these are often due to climatic changes, especially liable to occur in winter time, when a cold day will follow a hot or warm one. Keeping the object in a warm place for some time will tend to cure this fault, and take care that the varnish cannot get chilled while drying. Peeling, blistering, spots, and crawling are defects which may be traced to a greasy nature of the surface on which the varnish is applied. This may be due to the use of bad pinning, paint, or rubbing the work down with oily rags, or to drops of oil on the surface on which the varnish is applied, and not properly removed in the preparing operations. The remedy consists in preventing the application of oily matters to the surface, and to see that they are thoroughly removed. Sagging: this defect arises from two causes, a very greasy nature of the surface, or from applying the varnish too thickly. The varnisher is tempted to take up too much varnish on his brush, and unless he takes care to spread this well he will leave it too thick, and then sagging or running down may occur. If in the preparatory processes too thick a coat of paint is put on, the varnish may tend to soften this, and then this defect is liable to occur. Sweating and blurring may be due to defects in the manufacture of the varnish, the gums used have not been properly melted and too much of their volatile constituents left in, or the varnish may have been sent out before it was properly matured. Varnishing on a damp surface will also develop these defects. Deadening may be due to faulty preparation of the varnish, but more often it is due to climatic conditions, varnishing in too damp an atmosphere, on damp surfaces, in the presence of deleterious gases and vapors, too porous a subject, too large a proportion of driers used in making it, all of which tend to cause loss of lustre in a varnish, either immediately or after a time. It is difficult under these circumstances to point out a remedy, for one will scarcely know the exact cause in any particular case, and of course it is obvious that the remedy will vary with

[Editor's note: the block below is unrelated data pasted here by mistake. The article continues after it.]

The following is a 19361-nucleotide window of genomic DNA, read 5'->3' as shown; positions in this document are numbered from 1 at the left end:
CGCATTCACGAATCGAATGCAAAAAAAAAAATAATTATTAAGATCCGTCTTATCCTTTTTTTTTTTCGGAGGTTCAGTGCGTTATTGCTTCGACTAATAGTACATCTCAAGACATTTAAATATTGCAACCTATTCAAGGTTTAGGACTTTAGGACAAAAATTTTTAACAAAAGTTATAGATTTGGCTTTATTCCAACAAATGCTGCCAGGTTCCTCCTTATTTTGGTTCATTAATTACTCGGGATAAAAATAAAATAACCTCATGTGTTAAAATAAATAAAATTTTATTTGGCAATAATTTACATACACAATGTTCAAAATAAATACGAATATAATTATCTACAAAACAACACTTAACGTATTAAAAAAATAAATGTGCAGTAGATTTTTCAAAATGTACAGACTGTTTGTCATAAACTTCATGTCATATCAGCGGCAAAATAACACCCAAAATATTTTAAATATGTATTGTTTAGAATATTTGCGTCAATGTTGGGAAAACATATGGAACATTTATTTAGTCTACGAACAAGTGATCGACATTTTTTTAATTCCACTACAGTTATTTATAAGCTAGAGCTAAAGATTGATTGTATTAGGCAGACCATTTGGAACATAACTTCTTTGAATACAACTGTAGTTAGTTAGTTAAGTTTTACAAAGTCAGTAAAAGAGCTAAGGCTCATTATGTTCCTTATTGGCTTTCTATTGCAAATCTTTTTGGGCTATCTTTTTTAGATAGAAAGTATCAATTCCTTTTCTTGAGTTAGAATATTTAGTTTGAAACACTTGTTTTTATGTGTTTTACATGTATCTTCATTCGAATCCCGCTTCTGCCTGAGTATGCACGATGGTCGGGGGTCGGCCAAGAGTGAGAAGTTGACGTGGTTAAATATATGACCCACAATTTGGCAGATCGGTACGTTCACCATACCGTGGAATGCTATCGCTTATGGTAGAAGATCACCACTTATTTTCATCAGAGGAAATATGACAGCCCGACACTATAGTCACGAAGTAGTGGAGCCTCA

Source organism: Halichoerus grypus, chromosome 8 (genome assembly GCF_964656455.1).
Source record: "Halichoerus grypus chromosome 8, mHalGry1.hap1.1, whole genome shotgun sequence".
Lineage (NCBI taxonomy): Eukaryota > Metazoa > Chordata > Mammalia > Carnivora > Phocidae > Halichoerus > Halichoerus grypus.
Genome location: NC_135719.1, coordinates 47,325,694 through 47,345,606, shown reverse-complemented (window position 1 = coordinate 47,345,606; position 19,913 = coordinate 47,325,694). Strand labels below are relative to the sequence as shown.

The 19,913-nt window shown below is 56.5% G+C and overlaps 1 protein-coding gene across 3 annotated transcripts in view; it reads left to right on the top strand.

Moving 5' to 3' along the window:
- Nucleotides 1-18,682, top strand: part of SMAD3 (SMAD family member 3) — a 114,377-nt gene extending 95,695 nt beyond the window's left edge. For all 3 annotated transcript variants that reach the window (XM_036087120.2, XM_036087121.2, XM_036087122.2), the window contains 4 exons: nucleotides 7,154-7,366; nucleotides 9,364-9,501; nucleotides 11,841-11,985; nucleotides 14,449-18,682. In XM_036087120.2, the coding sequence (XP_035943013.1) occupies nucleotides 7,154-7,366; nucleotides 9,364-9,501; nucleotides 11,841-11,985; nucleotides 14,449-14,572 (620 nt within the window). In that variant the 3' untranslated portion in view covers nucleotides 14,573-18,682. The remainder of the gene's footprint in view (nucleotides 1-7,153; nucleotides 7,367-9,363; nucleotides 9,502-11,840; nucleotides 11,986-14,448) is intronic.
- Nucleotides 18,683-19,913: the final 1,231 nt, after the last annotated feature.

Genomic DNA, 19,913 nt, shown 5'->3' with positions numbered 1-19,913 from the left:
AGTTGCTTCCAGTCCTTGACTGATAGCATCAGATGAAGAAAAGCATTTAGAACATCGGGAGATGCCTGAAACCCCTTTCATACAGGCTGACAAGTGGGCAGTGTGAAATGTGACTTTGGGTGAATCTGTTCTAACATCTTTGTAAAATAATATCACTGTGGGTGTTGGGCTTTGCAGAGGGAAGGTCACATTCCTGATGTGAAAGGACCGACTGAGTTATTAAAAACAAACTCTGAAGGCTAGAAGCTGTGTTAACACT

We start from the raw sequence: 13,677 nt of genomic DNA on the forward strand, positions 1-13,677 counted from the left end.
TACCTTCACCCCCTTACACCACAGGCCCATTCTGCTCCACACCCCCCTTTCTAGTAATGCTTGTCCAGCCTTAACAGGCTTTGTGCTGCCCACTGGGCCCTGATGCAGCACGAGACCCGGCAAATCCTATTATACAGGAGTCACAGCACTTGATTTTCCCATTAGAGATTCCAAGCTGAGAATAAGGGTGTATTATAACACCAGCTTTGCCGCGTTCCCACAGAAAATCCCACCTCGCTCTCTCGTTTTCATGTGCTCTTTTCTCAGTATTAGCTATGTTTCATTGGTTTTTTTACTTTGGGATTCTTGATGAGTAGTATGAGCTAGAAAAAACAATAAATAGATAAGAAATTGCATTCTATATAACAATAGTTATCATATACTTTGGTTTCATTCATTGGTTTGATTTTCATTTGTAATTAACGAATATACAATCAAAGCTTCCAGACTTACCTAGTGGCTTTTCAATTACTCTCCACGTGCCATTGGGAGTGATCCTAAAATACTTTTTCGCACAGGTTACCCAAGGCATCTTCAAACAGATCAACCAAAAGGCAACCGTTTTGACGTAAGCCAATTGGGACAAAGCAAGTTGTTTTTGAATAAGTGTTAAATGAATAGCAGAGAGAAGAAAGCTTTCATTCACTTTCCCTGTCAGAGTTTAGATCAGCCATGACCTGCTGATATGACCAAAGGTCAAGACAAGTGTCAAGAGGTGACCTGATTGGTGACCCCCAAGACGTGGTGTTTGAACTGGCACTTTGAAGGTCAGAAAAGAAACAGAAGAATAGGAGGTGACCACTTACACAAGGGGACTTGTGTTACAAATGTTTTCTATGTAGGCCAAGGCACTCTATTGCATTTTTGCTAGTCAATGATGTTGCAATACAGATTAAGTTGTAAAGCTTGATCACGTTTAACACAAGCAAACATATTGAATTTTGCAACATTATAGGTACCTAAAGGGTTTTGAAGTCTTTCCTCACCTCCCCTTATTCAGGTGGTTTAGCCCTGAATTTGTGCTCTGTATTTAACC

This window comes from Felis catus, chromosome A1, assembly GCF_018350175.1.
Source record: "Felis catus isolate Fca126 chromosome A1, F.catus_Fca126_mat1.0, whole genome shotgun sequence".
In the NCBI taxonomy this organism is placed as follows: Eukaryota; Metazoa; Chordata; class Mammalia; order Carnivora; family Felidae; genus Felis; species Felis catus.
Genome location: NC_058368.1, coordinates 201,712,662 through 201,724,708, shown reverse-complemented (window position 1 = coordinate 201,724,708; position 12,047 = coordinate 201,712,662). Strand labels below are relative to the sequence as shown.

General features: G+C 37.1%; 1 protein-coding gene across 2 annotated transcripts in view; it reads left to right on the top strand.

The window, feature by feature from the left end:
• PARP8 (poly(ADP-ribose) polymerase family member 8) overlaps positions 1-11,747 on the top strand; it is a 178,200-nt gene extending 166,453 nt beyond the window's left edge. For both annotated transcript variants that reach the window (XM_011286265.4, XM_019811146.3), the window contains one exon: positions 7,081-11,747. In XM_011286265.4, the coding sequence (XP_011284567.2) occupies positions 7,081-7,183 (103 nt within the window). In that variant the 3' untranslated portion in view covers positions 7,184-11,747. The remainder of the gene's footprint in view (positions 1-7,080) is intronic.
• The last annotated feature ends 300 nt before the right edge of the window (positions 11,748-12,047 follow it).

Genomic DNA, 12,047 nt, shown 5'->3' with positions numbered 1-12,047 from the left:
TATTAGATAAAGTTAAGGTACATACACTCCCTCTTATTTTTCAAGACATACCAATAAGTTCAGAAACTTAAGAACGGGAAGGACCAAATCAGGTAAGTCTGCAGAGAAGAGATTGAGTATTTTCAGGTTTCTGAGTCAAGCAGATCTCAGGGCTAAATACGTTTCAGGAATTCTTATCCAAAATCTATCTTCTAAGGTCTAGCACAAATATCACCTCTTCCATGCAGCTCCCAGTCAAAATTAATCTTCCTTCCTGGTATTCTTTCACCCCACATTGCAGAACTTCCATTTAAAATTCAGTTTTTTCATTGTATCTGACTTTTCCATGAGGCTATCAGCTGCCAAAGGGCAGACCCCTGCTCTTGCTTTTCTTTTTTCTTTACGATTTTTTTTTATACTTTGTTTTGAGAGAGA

Page:Cyclopedia of Painting-Armstrong, George D (1908).djvu/389
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